The Court of Appeal has confirmed in East of England Ambulance Service NHS Trust v Flowers that voluntary overtime must be included in holiday pay calculations for workers with normal working hours if it is sufficiently regular and settled for payments made in respect of it to amount to normal remuneration.

The facts

A group of NHS employees brought employment tribunal claims for unlawful deductions from wages, arguing that the calculation of their holiday pay had failed to take account of both compulsory non-guaranteed overtime (worked to complete a task after the end of a shift) and voluntary overtime.

The claimants raised their claims on two bases: a contractual entitlement to have all overtime included in holiday pay calculations under the NHS terms and conditions of service; and a requirement to include overtime under the Working Time Directive.

Earlier case law

  • When considering the 4 week EU annual leave period, the employment tribunal in Flowers decided that compulsory non-guaranteed overtime should form part of holiday pay calculations but that there was no obligation to include voluntary overtime payments.
  • The Employment Appeal Tribunal in Dudley v Willetts found that voluntary overtime should be included if it is sufficiently regular to become part of a worker’s ‘normal pay’.
  • When the Flowers case reached the Employment Appeal Tribunal on the voluntary overtime point it followed Dudley, finding that whether voluntary overtime payments are part of ‘normal remuneration’ (and should therefore be included in holiday pay calculations) will be a question of fact and degree – items which are not usually paid or are exceptional don’t count, but those that are regular / recurring over a sufficient period of time may do so. The EAT referred individual claims back to the employment tribunal to decide on a case-by-case basis whether the voluntary overtime was sufficiently regular to form part of normal remuneration.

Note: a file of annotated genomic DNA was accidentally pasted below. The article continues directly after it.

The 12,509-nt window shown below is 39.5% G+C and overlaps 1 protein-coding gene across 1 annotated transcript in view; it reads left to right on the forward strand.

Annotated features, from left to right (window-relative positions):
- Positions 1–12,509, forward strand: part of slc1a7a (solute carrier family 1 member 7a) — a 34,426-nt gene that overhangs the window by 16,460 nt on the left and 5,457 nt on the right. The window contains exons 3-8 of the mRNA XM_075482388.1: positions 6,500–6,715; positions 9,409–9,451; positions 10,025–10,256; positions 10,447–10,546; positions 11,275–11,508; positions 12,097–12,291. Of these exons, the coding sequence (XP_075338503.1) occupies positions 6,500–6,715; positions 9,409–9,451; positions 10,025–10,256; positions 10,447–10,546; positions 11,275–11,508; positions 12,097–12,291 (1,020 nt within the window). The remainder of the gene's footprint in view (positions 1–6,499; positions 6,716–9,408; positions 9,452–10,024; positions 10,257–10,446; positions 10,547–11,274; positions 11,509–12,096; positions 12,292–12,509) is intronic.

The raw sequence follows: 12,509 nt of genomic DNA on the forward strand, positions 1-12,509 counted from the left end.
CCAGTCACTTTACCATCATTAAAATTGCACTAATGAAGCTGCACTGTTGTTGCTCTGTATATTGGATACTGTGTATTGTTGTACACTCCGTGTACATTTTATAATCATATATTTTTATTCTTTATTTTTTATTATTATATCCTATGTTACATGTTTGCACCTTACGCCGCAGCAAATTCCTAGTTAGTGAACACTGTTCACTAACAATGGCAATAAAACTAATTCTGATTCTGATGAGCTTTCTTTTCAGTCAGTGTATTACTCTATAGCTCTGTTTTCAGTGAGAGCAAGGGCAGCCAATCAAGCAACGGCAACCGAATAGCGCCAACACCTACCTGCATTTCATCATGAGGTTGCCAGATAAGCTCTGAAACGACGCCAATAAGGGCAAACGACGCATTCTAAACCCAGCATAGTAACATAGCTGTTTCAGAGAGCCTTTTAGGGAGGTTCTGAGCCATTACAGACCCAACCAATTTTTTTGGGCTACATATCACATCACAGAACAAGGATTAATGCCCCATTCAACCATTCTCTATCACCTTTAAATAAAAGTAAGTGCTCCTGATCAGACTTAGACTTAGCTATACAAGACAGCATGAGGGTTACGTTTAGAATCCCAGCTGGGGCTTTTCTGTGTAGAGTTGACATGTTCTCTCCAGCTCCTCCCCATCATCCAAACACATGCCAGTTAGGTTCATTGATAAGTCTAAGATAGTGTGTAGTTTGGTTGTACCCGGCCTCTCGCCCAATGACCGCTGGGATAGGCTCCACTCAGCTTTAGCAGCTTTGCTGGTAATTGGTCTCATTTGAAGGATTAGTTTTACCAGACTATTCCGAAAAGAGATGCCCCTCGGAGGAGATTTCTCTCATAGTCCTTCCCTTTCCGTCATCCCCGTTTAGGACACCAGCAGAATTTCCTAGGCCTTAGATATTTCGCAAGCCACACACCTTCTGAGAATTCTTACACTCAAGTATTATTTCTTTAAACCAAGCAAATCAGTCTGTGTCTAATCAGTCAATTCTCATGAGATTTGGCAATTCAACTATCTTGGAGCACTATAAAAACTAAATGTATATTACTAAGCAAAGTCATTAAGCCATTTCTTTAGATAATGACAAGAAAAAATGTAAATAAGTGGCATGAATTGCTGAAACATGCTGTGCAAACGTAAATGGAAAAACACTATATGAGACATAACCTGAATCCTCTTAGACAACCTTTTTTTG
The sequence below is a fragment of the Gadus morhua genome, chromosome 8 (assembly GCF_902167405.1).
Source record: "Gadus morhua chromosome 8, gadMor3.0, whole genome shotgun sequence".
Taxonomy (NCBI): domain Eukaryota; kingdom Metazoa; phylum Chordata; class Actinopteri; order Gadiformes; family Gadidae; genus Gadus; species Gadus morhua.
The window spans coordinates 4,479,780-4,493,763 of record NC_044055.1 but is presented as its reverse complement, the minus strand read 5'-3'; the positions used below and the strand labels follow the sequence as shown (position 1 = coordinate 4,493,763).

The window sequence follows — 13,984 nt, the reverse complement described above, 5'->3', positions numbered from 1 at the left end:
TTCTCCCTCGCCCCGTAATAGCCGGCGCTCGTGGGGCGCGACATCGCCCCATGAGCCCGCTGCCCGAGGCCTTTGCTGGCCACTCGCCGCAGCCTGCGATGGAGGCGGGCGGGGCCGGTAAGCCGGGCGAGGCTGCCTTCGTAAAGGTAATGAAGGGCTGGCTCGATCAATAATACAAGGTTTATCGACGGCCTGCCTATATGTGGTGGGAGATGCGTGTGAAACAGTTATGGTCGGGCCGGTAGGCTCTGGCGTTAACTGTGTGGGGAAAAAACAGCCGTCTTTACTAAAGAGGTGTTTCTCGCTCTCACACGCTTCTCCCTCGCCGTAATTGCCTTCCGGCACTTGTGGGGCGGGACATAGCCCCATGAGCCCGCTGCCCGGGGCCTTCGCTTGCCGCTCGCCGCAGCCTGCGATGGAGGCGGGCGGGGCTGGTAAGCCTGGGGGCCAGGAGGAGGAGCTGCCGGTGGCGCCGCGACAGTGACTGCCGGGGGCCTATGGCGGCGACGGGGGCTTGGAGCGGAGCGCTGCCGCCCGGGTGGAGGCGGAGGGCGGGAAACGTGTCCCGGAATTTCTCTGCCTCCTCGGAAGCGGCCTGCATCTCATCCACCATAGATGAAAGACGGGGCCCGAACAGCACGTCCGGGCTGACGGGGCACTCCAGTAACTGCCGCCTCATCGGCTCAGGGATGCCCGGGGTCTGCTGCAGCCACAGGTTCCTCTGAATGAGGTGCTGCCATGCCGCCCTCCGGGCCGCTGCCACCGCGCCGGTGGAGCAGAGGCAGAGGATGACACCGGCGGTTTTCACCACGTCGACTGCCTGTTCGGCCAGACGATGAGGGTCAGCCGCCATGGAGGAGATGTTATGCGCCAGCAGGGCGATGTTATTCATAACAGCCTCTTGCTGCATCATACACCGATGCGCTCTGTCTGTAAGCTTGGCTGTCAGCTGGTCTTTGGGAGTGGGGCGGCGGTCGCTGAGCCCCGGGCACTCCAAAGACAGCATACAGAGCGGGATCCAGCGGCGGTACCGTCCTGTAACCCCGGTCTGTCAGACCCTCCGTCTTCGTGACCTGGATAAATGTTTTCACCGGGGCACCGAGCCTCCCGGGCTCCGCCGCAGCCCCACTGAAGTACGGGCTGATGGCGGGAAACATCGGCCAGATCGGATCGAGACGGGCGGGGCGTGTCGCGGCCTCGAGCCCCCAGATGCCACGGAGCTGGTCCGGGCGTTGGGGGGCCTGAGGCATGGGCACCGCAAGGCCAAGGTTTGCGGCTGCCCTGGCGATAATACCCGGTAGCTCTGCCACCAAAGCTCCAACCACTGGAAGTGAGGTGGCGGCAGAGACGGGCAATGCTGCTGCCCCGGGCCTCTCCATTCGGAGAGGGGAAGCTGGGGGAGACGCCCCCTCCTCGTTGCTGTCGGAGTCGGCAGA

Court of Appeal decision

The contractual claims succeeded in the Court of Appeal: the claimants were found to have an entitlement under their terms and conditions to have voluntary overtime taken into account for the purposes of calculating holiday pay. Nevertheless the Court of Appeal went on to consider the position under the Directive because “Employers need to know whether the decision in Willetts was correct.”

The Court of Appeal found that it was and:

  • Confirmed that voluntary overtime should be included in holiday pay if the pattern of work is sufficiently regular and settled for payments made in respect of it to amount to normal remuneration.
  • Rejected the argument (made following comments in a 2018 European Court of Justice case called Hein v Albert Holzkamm GmbH) that for overtime pay to be included in the calculation of holiday pay the worker had to be required by their contract to work it (thereby excluding voluntary overtime). Taken in context, the distinction the ECJ had been making was between exceptional and unforeseeable payments on the one hand, and broadly regular and predictable ones on the other.
  • Noted that the exclusion of voluntary overtime from the calculation of holiday pay would carry the risk of encouraging employers to set artificially low levels of basic contractual hours and to categorise the remaining working time as overtime (referring to zero hours contracts).
  • Noted that excluding regular voluntary overtime could create a financial disincentive to taking annual leave, contrary to the purpose of the Directive.

In practice

The Court of Appeal has confirmed that voluntary overtime should be included in holiday pay calculations where it is sufficiently ‘regular and settled’. What this means in practice will be for tribunals to decide on a case-by-case basis, based on the individual facts.

Drawing the line between regular and irregular overtime will not always be straightforward. Arrangements may not fall neatly into one category or the other, and may not be consistent throughout the year, or between different teams or individuals within the same team.